• Three out of 10 workers between the ages of 25 and 65 will experience an accident or illness that keeps them out of work for three months or longer. (Social Security Administration, Fact Sheet, January 31, 2007)

Social Security Misconceptions

People have many misconceptions about the Social Security benefits they may receive if they become disabled. For example:

  •  More than 1 in 5 adults believe that unemployment or Social Security will cover them if they become disabled. (Disability Literacy: How Consumers Rate Today, April 2005, The Hartford)
  • Less than half―39%―of the 2.1 million workers who applied for Social Security Disability Insurance (SSDI) benefits in 2005 were approved. (Social Security Administration, Office of Disability and Income Security Programs)
  • The average monthly SSDI benefit is $1,004. (Social Security Administration, Fact Sheet 2008)
  •  In 2007, the percentage of working-age people with disabilities receiving SSDI payments in the U.S. was 17.1%. (U.S. Census Bureau, American Community Survey, 2007)

The Bottom Line

Disability is a major risk both in terms of probability and financial impact. Social Security is not a viable solution in many cases. Employer plans have limits―and you won’t work for your employer forever. Individual disability insurance coverage is often needed to supplement employer coverage, plus it is portable when you change jobs. Simply compare the cost of disability to life insurance and you can see the probability risk and financial risk of disability. Disability insurance is expensive but important!

About Bruce J. Berno, CFP®

Bruce J. Berno, CFP® is the founder of Berno Financial Management, Inc. a fee-only comprehensive personal financial planning and investment advisory firm headquartered in Cincinnati, Ohio. Since 1993, Berno Financial Management has been helping individuals and families achieve financial peace of mind. For more information about Berno Financial Management, visit http://www.bernofinmgt.com/.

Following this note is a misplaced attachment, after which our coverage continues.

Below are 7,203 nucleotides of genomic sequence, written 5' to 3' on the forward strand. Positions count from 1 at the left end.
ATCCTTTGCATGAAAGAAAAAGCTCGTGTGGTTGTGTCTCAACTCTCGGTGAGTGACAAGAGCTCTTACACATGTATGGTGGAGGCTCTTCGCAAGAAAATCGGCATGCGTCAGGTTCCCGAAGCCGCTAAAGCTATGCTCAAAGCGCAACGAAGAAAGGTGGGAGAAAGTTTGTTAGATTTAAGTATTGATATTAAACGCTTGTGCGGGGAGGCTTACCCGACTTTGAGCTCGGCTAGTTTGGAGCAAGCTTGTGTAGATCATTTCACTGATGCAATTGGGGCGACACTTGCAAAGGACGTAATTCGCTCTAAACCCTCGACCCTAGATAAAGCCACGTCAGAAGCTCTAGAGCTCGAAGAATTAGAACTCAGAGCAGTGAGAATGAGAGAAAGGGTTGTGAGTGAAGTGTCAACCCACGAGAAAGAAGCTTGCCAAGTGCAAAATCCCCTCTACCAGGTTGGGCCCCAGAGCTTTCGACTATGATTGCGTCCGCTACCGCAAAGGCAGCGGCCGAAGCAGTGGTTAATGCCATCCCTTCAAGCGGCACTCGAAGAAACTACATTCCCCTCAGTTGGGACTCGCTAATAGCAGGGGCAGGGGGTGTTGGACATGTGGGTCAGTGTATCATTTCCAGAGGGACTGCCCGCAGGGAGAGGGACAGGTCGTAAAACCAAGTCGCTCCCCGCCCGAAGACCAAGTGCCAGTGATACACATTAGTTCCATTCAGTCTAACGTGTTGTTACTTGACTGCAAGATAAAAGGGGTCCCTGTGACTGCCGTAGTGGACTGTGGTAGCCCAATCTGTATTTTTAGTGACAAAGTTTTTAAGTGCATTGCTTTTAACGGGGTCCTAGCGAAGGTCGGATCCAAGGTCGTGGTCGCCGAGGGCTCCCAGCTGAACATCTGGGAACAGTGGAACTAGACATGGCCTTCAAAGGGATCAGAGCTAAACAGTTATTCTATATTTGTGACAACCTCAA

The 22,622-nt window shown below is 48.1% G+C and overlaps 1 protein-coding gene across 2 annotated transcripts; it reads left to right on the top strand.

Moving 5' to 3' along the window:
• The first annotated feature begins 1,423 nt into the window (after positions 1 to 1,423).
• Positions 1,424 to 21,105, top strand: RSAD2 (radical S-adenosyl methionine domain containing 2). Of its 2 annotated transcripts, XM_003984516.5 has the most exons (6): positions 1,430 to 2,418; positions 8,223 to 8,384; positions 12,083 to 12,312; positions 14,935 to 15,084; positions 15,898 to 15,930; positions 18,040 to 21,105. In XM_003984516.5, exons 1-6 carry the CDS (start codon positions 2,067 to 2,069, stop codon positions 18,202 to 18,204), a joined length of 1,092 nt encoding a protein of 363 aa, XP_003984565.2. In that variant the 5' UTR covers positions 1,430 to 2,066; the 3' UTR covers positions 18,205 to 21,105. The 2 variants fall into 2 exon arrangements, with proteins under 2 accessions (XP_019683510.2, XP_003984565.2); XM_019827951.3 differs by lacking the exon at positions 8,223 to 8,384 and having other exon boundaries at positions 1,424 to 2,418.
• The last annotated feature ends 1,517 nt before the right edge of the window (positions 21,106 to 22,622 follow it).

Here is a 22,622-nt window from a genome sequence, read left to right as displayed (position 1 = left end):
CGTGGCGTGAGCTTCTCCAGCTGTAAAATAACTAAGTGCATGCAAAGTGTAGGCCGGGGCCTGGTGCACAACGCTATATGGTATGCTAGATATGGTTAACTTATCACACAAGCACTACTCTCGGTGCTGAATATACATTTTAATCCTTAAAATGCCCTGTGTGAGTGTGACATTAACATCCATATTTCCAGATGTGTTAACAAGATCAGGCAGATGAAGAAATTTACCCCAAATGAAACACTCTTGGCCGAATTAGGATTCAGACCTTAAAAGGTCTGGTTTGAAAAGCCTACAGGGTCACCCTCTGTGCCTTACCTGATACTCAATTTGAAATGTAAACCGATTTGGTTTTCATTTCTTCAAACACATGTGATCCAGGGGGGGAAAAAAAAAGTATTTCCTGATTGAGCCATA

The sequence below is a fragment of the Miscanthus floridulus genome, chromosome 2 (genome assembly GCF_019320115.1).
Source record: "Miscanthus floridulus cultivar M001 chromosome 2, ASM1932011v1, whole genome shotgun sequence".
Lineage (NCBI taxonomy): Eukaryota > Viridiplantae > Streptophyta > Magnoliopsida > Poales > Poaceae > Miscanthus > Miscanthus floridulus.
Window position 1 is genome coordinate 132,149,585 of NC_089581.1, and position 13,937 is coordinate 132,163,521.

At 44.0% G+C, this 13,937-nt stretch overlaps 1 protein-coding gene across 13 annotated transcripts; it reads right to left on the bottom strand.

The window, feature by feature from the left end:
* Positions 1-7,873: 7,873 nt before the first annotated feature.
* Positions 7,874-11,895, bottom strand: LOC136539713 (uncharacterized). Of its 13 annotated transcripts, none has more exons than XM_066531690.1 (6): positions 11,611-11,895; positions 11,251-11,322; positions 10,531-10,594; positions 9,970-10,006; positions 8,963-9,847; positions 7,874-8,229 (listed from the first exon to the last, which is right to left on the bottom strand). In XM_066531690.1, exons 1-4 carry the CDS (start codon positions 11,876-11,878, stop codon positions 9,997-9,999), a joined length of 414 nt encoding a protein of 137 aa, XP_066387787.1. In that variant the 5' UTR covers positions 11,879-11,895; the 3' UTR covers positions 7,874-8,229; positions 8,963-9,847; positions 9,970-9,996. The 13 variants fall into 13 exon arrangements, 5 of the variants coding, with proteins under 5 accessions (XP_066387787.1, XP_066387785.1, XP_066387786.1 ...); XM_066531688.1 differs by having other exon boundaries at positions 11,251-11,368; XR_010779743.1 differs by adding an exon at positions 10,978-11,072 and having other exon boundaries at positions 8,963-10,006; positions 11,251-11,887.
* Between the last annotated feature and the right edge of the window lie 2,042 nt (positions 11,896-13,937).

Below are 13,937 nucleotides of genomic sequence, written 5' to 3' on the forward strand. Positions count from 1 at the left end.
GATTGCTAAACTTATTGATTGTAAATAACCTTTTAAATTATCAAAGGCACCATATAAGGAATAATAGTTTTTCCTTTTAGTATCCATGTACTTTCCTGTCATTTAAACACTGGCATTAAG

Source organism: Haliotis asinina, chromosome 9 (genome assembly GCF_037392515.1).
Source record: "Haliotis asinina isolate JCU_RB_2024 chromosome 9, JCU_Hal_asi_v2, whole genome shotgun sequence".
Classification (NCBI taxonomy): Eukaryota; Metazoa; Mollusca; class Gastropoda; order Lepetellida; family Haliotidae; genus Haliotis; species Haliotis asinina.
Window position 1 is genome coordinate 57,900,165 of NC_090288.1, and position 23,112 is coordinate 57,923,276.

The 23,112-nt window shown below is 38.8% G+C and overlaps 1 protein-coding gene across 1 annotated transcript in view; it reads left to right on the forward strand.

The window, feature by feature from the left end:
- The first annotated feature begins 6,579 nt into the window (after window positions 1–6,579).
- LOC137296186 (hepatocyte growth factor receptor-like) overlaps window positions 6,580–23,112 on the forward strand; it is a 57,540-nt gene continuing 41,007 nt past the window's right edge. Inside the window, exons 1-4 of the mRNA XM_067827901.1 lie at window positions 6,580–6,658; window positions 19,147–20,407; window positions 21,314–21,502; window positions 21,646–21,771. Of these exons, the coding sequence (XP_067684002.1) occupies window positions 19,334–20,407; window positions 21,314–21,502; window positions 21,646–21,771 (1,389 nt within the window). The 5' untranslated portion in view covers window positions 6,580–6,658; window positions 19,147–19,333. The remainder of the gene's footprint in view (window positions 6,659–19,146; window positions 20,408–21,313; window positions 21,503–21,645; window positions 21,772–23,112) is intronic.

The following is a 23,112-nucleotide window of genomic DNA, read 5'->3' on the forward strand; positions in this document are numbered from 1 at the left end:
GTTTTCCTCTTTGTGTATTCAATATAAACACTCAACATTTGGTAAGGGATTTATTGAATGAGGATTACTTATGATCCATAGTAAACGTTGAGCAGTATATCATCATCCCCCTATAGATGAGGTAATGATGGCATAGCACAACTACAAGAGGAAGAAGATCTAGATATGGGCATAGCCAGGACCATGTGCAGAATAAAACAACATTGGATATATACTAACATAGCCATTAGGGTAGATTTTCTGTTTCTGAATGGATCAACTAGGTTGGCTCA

Where Does Your Money Go?

Are you saving more money than you want to or planned? Probably not. Does it seem that even when your income goes up you can’t save more money? Where does your money go? How much money are you saving? If you have a hard time answering these questions―and most people do―there are some easy solutions.

First, try a manual or “back of the envelope” approach. Start by identifying your annual income from your W-2 tax wage statement or year-end payroll stub. Then identify how much you contributed to investment accounts like your 401(k), IRA or 529 college savings plans. Next, calculate how much cash you accumulated or depleted by comparing your bank account balances from the beginning of the year to your balances at the end of the year. If your bank account balances were higher at the end of the year than at the beginning, you accumulated cash. If they were lower, you depleted some cash.

To calculate the percentage of your income that you saved, divide the amount you contributed to investment accounts plus any cash that you accumulated minus any cash that you depleted by your annual income total. For example, if your annual income was $100,000 and you contributed $15,000 to your 401(k) and accumulated $5,000 in your bank accounts, you invested or saved $20,000 or 20% of your income. That is very good and you may be able to stop here, unless you want to learn more about where you are spending your money so that you can try to save even more.